An "incompetent" lawyer who provided "woeful" service to his client and is considered a risk to the public has been suspended from practising for two-and-a-half years.
The Lawyers and Conveyancers Disciplinary Tribunal has released a scathing penalty decision against Auckland lawyer Jinyue (Paul) Young.
Tribunal deputy chairman Judge John Adams does not hold back, labelling Young seriously "unprofessional, negligent and incompetent".
"The level of his deficiencies demonstrated a 'paucity of pertinent skills that reflects on his fitness to practise'."
But Young has hit back, telling the Herald the decision is unfair.
He has little money but plans to appeal if the court will waive the application fee.
The decision relates to a complaint by Mr Z, a Chinese client who Young agreed to act for on a family law litigation matter.
Young, who is 64 and studied law as a mature student, had little expertise in family law and was "out of his depth", according to the tribunal decision.
"Although aware of his lack of experience in the area, Mr Young chose to act for the client with disadvantageous results. His conduct shows a fundamental lack of understanding about his role and his professional obligations to his client and to the court."
Young effectively concealed from his employer that he had taken on the client, by interviewing Mr Z at Young's home and making other "grave errors".
"Mr Young kept no proper file, his advice was incompetent, his drafting of documents inadequate, his representation of the client in court was woeful."
He advised Mr Z not to disclose to the court the existence of certain relevant bank accounts.
And Young's failure to cross-examine Mr Z's wife at a defended dissolution hearing proved "fatal to any prospect of success".
The tribunal did not accept Young's explanation that he had offered only a "limited service" to Mr Z, "by which he meant that he would not read all the papers and would simply say whatever the client wanted him to say".
"We cannot accept the view that legal services as limited and incompetent as those performed by Mr Young could ever amount to acceptable professional standards.
"Mr Young shows no real insight and accepts no responsibility."
The decision also says Young tried to persuade Mr Z and his lawyer to withdraw a Law Society complaint, in breach of his professional obligations.
"Given his lack of expertise and his concealing of the brief from his employer, his attitude discourages us from considering any prospect of his being safely able to practise in the foreseeable future."
The tribunal was surprised to learn Young was now pursuing Mr Z for unpaid legal fees in the Disputes Tribunal.
"Mr Young's pursuit of Mr Z fails to acknowledge that his legal services were not truly worth a fee because of his incompetence and the resultant issues that Mr Z was left with."
At the penalty hearing Young continued to argue Mr Z received good service and a "good result" thanks to his work - claiming he had been "falsely accused".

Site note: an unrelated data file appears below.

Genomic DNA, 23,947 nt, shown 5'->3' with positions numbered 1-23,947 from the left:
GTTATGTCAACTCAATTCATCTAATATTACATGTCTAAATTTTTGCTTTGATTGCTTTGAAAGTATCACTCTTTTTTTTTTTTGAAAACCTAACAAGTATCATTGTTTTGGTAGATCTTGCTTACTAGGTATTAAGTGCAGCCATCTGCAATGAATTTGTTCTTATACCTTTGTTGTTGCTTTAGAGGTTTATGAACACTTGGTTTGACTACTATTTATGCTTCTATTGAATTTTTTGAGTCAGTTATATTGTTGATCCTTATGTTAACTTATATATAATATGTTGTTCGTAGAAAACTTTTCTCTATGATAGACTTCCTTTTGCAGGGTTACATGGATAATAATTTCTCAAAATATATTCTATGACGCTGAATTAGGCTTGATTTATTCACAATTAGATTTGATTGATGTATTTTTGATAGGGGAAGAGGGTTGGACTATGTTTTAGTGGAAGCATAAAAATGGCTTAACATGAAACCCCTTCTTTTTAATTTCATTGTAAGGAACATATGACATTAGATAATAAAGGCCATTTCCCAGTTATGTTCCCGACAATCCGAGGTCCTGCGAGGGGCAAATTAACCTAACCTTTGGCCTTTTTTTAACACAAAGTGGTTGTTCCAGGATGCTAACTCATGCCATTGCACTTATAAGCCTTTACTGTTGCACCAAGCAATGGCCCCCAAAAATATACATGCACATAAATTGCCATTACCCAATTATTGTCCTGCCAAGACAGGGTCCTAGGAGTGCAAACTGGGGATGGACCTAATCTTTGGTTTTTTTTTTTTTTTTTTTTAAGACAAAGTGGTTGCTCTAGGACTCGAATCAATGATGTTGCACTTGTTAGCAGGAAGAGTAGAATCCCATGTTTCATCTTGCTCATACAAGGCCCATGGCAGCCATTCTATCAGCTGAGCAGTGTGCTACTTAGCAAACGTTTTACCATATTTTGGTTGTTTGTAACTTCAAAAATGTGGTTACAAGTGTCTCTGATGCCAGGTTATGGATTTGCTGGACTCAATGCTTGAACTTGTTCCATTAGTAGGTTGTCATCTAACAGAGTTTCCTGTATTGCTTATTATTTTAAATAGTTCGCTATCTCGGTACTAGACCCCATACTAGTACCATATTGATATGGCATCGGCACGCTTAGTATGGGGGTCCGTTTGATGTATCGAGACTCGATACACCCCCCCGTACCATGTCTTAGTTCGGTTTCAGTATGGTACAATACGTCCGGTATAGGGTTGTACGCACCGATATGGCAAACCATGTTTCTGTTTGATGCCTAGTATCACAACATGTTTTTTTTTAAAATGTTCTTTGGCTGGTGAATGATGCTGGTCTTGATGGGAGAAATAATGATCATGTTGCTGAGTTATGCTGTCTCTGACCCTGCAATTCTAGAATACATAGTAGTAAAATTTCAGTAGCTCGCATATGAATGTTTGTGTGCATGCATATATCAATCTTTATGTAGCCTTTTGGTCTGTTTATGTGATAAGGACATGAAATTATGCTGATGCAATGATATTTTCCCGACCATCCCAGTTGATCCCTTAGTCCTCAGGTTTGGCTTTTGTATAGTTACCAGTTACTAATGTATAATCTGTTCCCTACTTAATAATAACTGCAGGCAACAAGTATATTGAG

But the tribunal stressed that if Young wished to challenge earlier tribunal findings against him the proper course was an appeal to the High Court.
"His inability to comprehend this important, fundamental structure, adds to our concern about his ability to recognise quite basic features of legal process, of which the disciplinary process is a straightforward example."
The decision cited Young's previous disciplinary history as an aggravating feature.
He was suspended by the tribunal for 15 months in 2018 and ordered to pay $45,000 after being found guilty of misconduct and negligence amid claims of "incoherence, confusion and lack of understanding... of proper process".
The latest decision says there were similarities with the current case, including "unsubstantiated allegations" that the tribunal and Standards Committee were racially biased and that legal counsel representing the tribunal were pursuing a "grudge" against Young.
The tribunal ruled there were no mitigating factors. Though the Standards Committee called for Young to be struck off, the tribunal said a suspension of two-and-a-half years was sufficient to protect the public.
"Mr Young's professional failings demonstrated from this one file are comprehensive, entrenched and there is no sign of his developing insight that would offer hope for a better performance.
"We would be concerned about the risk to the public were he free to practise at the present time. Although he lacks insight, and has demonstrated wide-ranging deficiencies, on the limited basis of this one file we are not inclined to strike him off."
Young was ordered to pay costs of $43,647 and instructed to drop his pursuit of fees against Mr Z.
Young told the Herald he had successfully assisted Mr Z to get half the value of a property following a marriage break up.
He only charged $21,000 for his services but had not received a cent.
Young denied any misconduct but said he had no plans to continue practising law.